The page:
Mr. Nadeem Ilahi and Riham Shendy
This paper tests the association between the Gulf Cooperation Council (GCC) countries' financial and remittance outflows and regional growth in the Middle East. The findings, based on 35-year panel data, indicate that growth rates of real GDP, private consumption and private investment in regional countries are strongly associated with remittance outflows from and the accumulation of financial surpluses in the GCC. Unlike in other developing and emerging market countries, growth in regional countries is not influenced by growth in the North, and is not export led. Linkages with the GCC could help sustain output growth in the regional countries in the face of the global economic slowdown and oil price shocks and could provide diversification gains to international capital seeking markets uncorrelated with Northern and emerging market countries.
Mrs. Poonam Gupta
Remittances to India have been growing rapidly since 1991, making it one of the largest recipients of remittances. This paper analyzes the determinants of remittances to India and finds that their growth over time can be explained by the increase in migration and total earnings of the migrants. Remittances are also affected by the economic environment in source countries, and appear to be countercyclical-that is, higher during periods of low economic growth in India. None of the remaining economic or political variables considered in the paper, including political uncertainty, interest rates, or exchange rate depreciation, are found to affect remittances significantly.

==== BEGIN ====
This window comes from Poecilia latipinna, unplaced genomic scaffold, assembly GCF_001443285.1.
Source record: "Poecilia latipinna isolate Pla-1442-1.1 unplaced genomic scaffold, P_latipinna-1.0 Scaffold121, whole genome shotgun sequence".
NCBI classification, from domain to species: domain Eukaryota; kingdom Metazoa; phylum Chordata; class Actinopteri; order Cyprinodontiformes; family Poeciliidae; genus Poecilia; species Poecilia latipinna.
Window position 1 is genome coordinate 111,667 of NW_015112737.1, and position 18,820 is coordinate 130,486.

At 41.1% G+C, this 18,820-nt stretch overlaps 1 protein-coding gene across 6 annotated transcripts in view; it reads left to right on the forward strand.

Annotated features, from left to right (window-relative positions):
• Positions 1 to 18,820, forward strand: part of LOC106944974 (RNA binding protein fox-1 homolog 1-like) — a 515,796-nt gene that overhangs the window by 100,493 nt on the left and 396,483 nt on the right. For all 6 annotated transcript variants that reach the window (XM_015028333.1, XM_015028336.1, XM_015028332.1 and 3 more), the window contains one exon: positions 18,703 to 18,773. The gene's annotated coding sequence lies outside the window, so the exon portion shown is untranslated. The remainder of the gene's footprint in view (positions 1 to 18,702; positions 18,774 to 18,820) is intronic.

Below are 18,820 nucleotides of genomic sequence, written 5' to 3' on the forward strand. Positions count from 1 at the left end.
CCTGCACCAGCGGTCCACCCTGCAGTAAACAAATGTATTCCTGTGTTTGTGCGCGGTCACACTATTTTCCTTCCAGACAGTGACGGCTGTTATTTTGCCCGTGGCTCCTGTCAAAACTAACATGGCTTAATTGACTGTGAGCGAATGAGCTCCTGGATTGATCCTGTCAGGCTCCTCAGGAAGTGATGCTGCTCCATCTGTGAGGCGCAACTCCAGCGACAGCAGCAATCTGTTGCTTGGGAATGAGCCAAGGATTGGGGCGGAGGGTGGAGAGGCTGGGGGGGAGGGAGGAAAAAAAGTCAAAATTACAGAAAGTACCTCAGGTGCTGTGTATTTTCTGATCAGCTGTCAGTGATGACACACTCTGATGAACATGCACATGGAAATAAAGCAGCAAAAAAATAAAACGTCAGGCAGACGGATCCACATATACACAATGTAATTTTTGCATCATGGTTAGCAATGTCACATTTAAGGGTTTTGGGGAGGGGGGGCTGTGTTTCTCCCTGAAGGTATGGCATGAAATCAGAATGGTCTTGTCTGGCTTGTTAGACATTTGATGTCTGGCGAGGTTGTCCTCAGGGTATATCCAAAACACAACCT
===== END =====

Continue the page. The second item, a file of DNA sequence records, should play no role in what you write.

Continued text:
Stephen Snudden
This paper adds international migration and remittances into the IMF’s Flexible System of Global Models (FSGM). FSGM is a global general equilibrium model with endogenous primary commodity markets. A method to estimate the structural dynamics of major remitter regions is proposed. The dynamics of remittances and migration in FSGM are calibrated to be consistent with the main stylized facts of the empirical estimates. Structural disturbances pertinent to current global remittance flows are examined. These disturbances include disruptions to oil supply, output variation in Europe and the United States, labor nationalization policies in Saudi Arabia, and a global reduction in the cost to remit. The multilateral framework illustrates how remittance inflows need not originate from the region with the underlying economic disturbance but can arise from third party remitter regions affected by global commodity markets. The results also illustrate that the correlation of remittance inflows and the real GDP of labor-exporting economies can be either positively or negatively correlated. The evidence suggests that the behavioral incentive to migrate and remit cannot be deduced from correlations of real GDP and remittance inflows.